CMU Team Advances to Final Round of $1M XPRIZE Competition
Digital Learning Challenge seeks to improve learning outcomes with effective tools
Carnegie Mellon University learning science researchers John Stamper(opens in new window), Norman Bier(opens in new window) and Steven Moore(opens in new window) are part of a multi-university team that has advanced to the final round of the XPRIZE Digital Learning Challenge(opens in new window), a competition seeking to identify and improve the most effective learning tools. The team has created a tool, Experiments as a Service Infrastructure (EASI), that educators can use to conduct experiments in the classroom.
The team, called Adaptive Experimentation Accelerator, is led by Stamper, Bier and Joseph Jay Williams of the University of Toronto. EASI can be used with learning management systems to quickly determine which teaching methods are most effective with students, allowing teachers to adapt their curriculum as needed.
Stamper said it allows everyone to become a citizen scientist.
"When people think of an experiment, they either think of something untested or something scientific that has nothing to do with them," Stamper said. "Our vision for the XPRIZE is to show why that's not true. We want to show how every experience you have in a classroom could be improved by using our adaptive experiments."
Bier, director of the Open Learning Initiative (OLI)(opens in new window) and the executive director of the Simon Initiative(opens in new window) at CMU, is highly skilled at creating learning experiences with CMU's OLI platform.
"We need an evidenced-based way of testing ideas. We know how to help teachers solve everyday teaching problems. We're creating an intuitive and integrative way to do that within OLI and beyond," Bier said.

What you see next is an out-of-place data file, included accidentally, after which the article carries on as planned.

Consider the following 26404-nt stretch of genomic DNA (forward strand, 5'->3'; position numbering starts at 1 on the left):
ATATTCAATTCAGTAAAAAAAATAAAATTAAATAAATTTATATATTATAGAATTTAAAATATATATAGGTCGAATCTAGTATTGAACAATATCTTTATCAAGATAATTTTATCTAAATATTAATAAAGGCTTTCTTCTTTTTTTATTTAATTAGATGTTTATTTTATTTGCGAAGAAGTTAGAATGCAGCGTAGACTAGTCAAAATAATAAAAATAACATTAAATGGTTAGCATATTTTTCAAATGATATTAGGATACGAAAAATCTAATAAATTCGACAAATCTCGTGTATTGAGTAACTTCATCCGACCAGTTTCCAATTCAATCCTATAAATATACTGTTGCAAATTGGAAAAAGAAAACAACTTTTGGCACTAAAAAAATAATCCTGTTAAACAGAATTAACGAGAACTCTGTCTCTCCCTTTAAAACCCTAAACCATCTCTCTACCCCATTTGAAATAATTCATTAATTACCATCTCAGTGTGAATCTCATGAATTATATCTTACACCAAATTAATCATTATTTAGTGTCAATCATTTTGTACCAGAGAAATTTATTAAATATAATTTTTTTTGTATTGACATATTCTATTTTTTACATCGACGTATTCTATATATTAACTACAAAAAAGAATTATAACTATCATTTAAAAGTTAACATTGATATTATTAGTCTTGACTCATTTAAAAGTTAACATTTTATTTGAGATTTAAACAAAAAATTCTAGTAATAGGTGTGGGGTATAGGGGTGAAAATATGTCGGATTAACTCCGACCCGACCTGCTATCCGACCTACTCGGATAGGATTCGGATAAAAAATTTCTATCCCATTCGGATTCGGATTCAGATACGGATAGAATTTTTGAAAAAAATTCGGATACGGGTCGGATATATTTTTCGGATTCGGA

"We want to show how every experience you have in a classroom could be improved by using our adaptive experiments." — John Stamper
EASI uses adaptive experimentation, a technique often used by technology companies like Google or Meta. Williams said the tool will bring people together in a way the education world has not seen before.
"Part of this revolution is trying to involve people in the scientific process so that they can help improve their everyday life. We think that everyone, even if they do not know statistics and machine learning, should have a voice in improving their classroom," Williams said. "Our EASI software enables crowdsourcing and citizen science where anyone can suggest an idea to be tested in an A/B comparison. This is something that big technology companies have been doing for years."
Steven Moore, a graduate student at CMU's Human-Computer Interaction Institute(opens in new window), researches ways to engage students in the creation of educational materials. As part of the XPRIZE competition, he set up experiments that gave students different motivational prompts and generated multiple-choice questions.
"Adaptively changing which motivational prompts students see prior to engaging with activities allows us to identify which wording works best for a certain group of students," Moore said.
The Adaptive Experimentation Accelerator team will share a $250,000 prize purse with the other two finalists who reached this milestone. They will continue to the demonstration phase of the Digital Learning Challenge, which will allow them to conduct further testing on EASI. The grand prize winner will be announced in March 2023.
The Digital Learning Challenge is sponsored by the U.S. Department of Education's Institute of Education Sciences(opens in new window). Additional team members are Ilya Musabirov, Mohi Reza, Jiakai Shi and Pan Chen of the University of Toronto and Thomas Price of North Carolina State University.